It makes sense in a lot of ways… Kyle Shanahan would be a good philosophical fit for a team which wants to reestablish its running game.
NFL.com reported on Wednesday that Shanahan is interviewing for the OC job in Baltimore.
NFL Media Insider Ian Rapoport reported Wednesday that the Baltimore Ravens have interviewed Shanahan for their vacant offensive coordinator position, according to a source informed of their plans.
The news comes four days after Shanahan interviewed for the Miami Dolphins' offensive coordinator position. Philadelphia Eagles quarterbacks coach Bill Lazor was hired to fill that position Wednesday.
Shanahan was among the staff let go after Mike Shanahan was dismissed by the Washington Redskins this month. NFL Media Insider Ian Rapoport reported that Shanahan has made the decision to continue his NFL career unassociated with his father.
The Ravens are looking for an offensive coordinator after Jim Caldwell was hired as head coach of the Detroit Lions. The Baltimore Sun reported the team expected to interview several candidates for the job, including wide receivers coach Jim Hostler.
Shanahan was perceived as an assistant on the rise before it all fell apart in D.C. The Ravens would represent a good spot for a career rebound.
Shanahan is 34 years old but already has 10 years of assistant coaching experience in the NFL, dating back to his time with Tampa Bay as an offensive quality control guy in 2004 and 2005.
He of course is the son of the famous NFL head coach Mike Shanahan, who was recently fired by the Redskins after a disastrous 3-13 season.
You might not know this, but Kyle Shanahan was a wide receiver for the Texas Longhorns back in his college days.
Soon after he graduated from Texas in 2003, Shanahan became graduate assistant to Karl Dorrell at UCLA. Following that season, Shanahan was hired as assistant coach for offensive quality control under head coach Jon Gruden with the Tampa Bay Buccaneers. Gruden had held a similar position with the San Francisco 49ers in 1990, at about the same age that Shanahan had in 2004.
In 2006, Shanahan was hired by Gary Kubiak to serve as wide receivers coach for the Houston Texans. Kubiak had previously served as offensive coordinator under Mike Shanahan with the Broncos. At the time, Kyle Shanahan was the youngest position coach in the NFL. A season later, Shanahan received another promotion to become the Texans quarterback coach. In 2007, he had also been offered to become offensive coordinator at the University of Minnesota, where former Broncos assistant Tim Brewster just became head coach. Shanahan declined, citing his decision to be an NFL coach.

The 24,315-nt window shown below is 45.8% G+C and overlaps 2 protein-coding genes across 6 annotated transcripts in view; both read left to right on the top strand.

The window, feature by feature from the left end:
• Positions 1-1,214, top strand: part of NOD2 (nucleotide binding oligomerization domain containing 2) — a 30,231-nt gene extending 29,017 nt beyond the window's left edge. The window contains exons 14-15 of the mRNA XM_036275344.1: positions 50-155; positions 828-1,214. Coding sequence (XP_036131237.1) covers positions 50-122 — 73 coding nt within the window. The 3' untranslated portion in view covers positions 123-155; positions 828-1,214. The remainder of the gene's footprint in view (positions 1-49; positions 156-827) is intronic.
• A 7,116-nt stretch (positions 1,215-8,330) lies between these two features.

On January 11, 2008, he was officially promoted, becoming the youngest OC in the NFL, being more than three years younger than Josh McDaniels of the New England Patriots. In 2010, Shanahan left the Texans to join his father with the Washington Redskins.
In 2012, Shanahan was fined $25,000 for insulting the replacement officials and confronting one after the game.
He was fired December 30th, 2013 from the Redskins in "package deal purge" along with his father. It's impossible to blame Shanahan for the chaos of the Redskins organization right now. You pretty much have to look at ownership for the mess in D.C. The Shanahans were bulldozed by a win-now-at-any-cost mentality that mortgaged the team's future with the expensive signing of RG III, among other risky moves, and basically handcuffed the team's draft prospects for years.
And yes, Kyle Shanahan is an X's and O's guy. But he seems able to relate well to today's players, mainly because he is still young enough to be one of them.
But it all goes to his play-calling, and that's where he will be most scrutinized by the fans of Baltimore if he lands the gig.
"I've studied every potential X's and O's play and issue possible. I spent my whole life working on that. My goal was that any question a player could have about anything on the field, I'd be able to answer it."